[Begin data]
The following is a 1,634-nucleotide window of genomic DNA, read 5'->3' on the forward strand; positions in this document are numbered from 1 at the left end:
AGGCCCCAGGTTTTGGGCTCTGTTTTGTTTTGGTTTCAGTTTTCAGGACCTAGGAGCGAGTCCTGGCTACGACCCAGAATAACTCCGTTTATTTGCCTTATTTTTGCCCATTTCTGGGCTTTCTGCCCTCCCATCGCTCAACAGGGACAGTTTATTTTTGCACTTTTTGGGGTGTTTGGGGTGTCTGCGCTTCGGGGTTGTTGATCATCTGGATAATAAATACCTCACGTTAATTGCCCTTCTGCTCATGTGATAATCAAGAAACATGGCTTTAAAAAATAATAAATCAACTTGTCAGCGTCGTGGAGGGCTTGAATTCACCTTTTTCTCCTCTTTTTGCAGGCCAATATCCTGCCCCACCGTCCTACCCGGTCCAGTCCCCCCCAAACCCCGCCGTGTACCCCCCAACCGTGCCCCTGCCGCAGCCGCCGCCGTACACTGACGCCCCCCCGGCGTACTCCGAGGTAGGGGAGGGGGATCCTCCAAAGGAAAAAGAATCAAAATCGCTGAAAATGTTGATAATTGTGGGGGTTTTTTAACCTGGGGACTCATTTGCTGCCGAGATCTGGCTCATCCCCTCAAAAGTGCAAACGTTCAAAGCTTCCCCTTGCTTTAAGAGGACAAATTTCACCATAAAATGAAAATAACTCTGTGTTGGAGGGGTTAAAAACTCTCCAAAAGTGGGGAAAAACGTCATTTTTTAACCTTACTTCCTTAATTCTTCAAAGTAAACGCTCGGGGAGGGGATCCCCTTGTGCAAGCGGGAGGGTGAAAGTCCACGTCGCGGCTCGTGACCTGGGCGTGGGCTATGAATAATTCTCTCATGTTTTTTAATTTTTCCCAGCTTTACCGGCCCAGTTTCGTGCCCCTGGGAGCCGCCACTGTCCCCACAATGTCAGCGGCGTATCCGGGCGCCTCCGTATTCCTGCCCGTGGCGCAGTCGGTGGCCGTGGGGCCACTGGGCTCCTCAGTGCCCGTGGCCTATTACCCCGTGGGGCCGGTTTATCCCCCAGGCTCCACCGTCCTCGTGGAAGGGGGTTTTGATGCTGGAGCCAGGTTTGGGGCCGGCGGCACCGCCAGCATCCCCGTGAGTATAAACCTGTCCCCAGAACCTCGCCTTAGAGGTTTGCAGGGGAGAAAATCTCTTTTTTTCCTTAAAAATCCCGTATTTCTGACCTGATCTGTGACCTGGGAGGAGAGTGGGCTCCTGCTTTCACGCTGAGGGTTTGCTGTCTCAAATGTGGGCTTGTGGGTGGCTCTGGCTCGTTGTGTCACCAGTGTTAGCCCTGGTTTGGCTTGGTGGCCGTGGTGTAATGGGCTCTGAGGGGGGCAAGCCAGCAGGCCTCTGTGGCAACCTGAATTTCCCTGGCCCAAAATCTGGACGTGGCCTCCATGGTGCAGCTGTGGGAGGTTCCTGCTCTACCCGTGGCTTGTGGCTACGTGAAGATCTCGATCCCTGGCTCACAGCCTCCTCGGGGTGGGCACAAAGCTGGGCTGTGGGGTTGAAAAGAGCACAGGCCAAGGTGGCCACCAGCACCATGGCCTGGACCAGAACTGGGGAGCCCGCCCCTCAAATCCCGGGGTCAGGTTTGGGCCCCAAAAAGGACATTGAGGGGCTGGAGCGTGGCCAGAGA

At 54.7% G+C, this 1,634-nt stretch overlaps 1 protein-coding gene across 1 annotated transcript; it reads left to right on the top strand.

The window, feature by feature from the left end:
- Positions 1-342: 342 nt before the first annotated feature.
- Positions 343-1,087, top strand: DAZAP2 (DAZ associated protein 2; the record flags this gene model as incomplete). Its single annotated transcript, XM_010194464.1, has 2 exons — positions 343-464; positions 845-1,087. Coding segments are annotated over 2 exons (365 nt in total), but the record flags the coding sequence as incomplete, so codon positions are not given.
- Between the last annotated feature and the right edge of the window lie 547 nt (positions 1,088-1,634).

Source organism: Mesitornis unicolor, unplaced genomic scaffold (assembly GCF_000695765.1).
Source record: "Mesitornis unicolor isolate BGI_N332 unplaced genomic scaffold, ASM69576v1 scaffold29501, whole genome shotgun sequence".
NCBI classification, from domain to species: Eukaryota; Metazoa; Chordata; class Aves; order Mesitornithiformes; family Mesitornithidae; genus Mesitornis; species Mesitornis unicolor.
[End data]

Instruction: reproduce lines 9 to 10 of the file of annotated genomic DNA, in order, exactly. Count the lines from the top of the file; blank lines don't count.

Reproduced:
Source record: "Mesitornis unicolor isolate BGI_N332 unplaced genomic scaffold, ASM69576v1 scaffold29501, whole genome shotgun sequence".
NCBI classification, from domain to species: Eukaryota; Metazoa; Chordata; class Aves; order Mesitornithiformes; family Mesitornithidae; genus Mesitornis; species Mesitornis unicolor.